I remember the first time I realized September 11th had become an event that would fade out of active memory and into the pages of history books, when one day, people would no longer say, “I remember where I was when September 11th happened.” I was teaching the “contemporary” half of a United States history class, and we’d reached the end of the semester, the present day, so to speak. It was the spring of 2011, almost ten years after the memorable event.
Standing in front of my class, though, I suddenly did the math. If my mostly freshman students were approximately eighteen years old, they would have been roughly eight years old when 9/11 took place. Did they recall where they were when it happened? How young would a student have to be before that memory of where you were could no longer be relevant?
When I was roughly eight, I sat in a second-grade classroom one wintry California afternoon, eagerly watching an event I’d anticipated for months. At the time, I wanted to be an astronaut when I grew up, so I felt especially excited to watch Christa McAuliff, a woman and a teacher (which made her eminently approachable and nice-seeming), head into space on the Challenger space shuttle. We had a television set up in our classroom so that we could watch the much-anticipated liftoff live as it happened.
I don’t remember exactly what I felt when the Challenger exploded. I think I might have been so very shocked and disappointed, that laughter mingled with my tears. Did the teachers turn off the television? Were we sent home early? I don’t recall, but I know that’s the first “I remember where I was when” event that I remember, like my parents recall where they were when they heard about the assassination of President Kennedy.
Now, just a few years after that moment when I stood front of a U.S. history classroom, students learning about September 11th were even younger than than we eight-year-olds in 2001 or 1986. First-year students today were only toddlers when September 11th occurred, as their parents stumbled home from work in deep confusion, sadness, or distress. Their parents will remember where they were the morning of 9/11, but their children will not.
Not every “where were you” memory changes the world as much as September 11th. No matter how life-altering the suspension of the space shuttle program seemed at the time to a space-entranced kid such as myself, September 11th changed the world they grew up in far more than did the Challenger disaster.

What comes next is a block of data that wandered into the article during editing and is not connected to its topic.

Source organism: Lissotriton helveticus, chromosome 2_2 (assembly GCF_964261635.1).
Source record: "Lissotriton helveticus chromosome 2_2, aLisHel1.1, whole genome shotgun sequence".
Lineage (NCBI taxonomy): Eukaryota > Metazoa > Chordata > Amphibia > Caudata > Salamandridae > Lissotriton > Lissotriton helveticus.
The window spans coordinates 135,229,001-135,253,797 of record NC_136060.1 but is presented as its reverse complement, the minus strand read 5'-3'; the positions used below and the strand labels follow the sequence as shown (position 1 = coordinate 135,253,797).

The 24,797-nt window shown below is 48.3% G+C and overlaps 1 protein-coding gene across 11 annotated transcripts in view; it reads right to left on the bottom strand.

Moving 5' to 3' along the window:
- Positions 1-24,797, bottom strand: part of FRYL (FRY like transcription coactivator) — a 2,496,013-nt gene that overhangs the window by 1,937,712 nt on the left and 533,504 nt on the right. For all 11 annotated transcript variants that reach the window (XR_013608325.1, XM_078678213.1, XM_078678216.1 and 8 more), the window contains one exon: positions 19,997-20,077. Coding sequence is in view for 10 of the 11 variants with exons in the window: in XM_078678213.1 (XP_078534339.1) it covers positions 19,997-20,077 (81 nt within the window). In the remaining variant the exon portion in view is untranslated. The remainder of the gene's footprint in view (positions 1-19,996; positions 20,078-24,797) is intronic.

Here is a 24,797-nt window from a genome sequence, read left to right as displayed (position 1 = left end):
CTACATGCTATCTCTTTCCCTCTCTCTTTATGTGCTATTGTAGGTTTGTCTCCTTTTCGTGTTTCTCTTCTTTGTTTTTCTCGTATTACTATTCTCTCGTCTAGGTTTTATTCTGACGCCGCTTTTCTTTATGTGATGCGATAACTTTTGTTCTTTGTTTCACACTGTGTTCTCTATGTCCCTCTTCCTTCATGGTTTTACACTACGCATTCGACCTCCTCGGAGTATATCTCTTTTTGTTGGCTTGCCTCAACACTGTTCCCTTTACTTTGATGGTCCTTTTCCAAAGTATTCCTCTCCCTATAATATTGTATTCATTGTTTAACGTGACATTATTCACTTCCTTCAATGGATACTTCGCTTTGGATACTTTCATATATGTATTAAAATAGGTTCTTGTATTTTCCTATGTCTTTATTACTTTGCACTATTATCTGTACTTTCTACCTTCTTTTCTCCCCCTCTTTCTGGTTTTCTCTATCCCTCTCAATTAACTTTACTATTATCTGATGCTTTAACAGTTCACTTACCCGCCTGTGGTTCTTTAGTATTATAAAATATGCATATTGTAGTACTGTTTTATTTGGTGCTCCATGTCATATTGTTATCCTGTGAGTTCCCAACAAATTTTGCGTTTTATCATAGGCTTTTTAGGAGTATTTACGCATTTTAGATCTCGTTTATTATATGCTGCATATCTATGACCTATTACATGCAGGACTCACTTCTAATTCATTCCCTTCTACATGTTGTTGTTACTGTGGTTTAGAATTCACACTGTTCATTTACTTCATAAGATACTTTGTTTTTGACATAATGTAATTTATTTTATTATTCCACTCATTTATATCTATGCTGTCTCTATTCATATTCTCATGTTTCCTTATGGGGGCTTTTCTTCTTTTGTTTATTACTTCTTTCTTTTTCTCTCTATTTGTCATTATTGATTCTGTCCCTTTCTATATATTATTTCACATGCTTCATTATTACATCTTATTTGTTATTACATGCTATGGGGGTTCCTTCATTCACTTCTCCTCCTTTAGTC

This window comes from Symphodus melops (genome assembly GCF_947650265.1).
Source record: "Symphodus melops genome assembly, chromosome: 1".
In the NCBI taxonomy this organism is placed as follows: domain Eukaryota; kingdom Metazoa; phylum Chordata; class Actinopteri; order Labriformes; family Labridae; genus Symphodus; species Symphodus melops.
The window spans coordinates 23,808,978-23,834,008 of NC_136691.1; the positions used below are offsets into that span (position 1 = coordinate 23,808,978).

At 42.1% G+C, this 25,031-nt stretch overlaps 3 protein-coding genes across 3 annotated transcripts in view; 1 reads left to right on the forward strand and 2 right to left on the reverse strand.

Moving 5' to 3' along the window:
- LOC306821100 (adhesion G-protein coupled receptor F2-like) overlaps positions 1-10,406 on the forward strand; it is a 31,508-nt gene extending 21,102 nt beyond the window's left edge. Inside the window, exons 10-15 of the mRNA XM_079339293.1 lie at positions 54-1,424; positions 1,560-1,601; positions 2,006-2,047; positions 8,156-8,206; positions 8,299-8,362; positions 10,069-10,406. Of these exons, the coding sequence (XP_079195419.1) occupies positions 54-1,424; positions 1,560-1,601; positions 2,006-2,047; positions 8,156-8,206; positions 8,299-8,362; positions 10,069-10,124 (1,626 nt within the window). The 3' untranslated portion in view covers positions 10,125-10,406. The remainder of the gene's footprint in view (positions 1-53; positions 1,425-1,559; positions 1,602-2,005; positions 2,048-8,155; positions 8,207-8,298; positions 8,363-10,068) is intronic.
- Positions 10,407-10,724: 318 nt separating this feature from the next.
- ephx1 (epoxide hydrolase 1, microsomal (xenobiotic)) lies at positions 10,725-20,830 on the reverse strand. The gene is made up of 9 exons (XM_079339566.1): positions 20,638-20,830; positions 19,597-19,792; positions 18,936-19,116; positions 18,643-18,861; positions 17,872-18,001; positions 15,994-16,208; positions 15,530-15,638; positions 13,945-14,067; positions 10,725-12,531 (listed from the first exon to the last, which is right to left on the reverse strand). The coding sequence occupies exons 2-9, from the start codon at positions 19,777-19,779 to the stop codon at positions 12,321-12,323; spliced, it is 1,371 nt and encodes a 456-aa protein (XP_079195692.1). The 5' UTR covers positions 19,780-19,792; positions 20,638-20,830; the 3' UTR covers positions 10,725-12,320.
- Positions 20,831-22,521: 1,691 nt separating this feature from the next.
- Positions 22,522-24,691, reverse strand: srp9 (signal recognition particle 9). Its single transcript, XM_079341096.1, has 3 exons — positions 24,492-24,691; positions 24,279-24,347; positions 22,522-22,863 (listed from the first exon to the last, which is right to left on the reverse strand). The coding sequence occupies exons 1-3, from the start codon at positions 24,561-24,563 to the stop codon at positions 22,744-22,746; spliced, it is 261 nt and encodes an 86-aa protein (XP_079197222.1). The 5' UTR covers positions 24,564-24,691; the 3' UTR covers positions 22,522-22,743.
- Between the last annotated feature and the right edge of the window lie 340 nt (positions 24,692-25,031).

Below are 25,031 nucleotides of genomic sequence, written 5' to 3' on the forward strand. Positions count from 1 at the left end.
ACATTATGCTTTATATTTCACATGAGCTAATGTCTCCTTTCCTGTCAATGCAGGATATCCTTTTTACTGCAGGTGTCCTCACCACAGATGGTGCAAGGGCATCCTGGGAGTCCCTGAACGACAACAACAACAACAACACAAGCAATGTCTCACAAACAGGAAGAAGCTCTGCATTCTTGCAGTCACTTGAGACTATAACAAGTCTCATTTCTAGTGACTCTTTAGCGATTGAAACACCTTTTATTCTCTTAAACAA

Some events are so deeply tied to particular moments in time that they stay there, rooted in place as well.
I remember where I was when the first Gulf War started (at home in my room, at my desk, writing in my journal), when the O.J. Simpson decision was handed down (in high school English class) and where I was when I read about the Newtown, CT, shooting (boarding an overnight train in Finland, glad to hold my daughter close as she slept).
How will we translate all of these days for our children? Which ones will stand out? No other “where were you when it happened” event that I can personally recall has quite the same yearly ritual of remembrance, and that places September 11th in its own unique, and uniquely fraught, category. When we say “never forget,” will 9/11 always need translating, never-forgetting — but what will we choose not to forget?
I end here, with questions, because sometimes questions are all I have — questions, and the memory of where I was when those question started, fourteen years ago, sitting in a lecture hall with red chairs, listening to random details of orientation for my masters’ degree program, as faculty came and went, hugging, wiping eyes, until at last they told us the news, and we sat there in red chairs, stunned.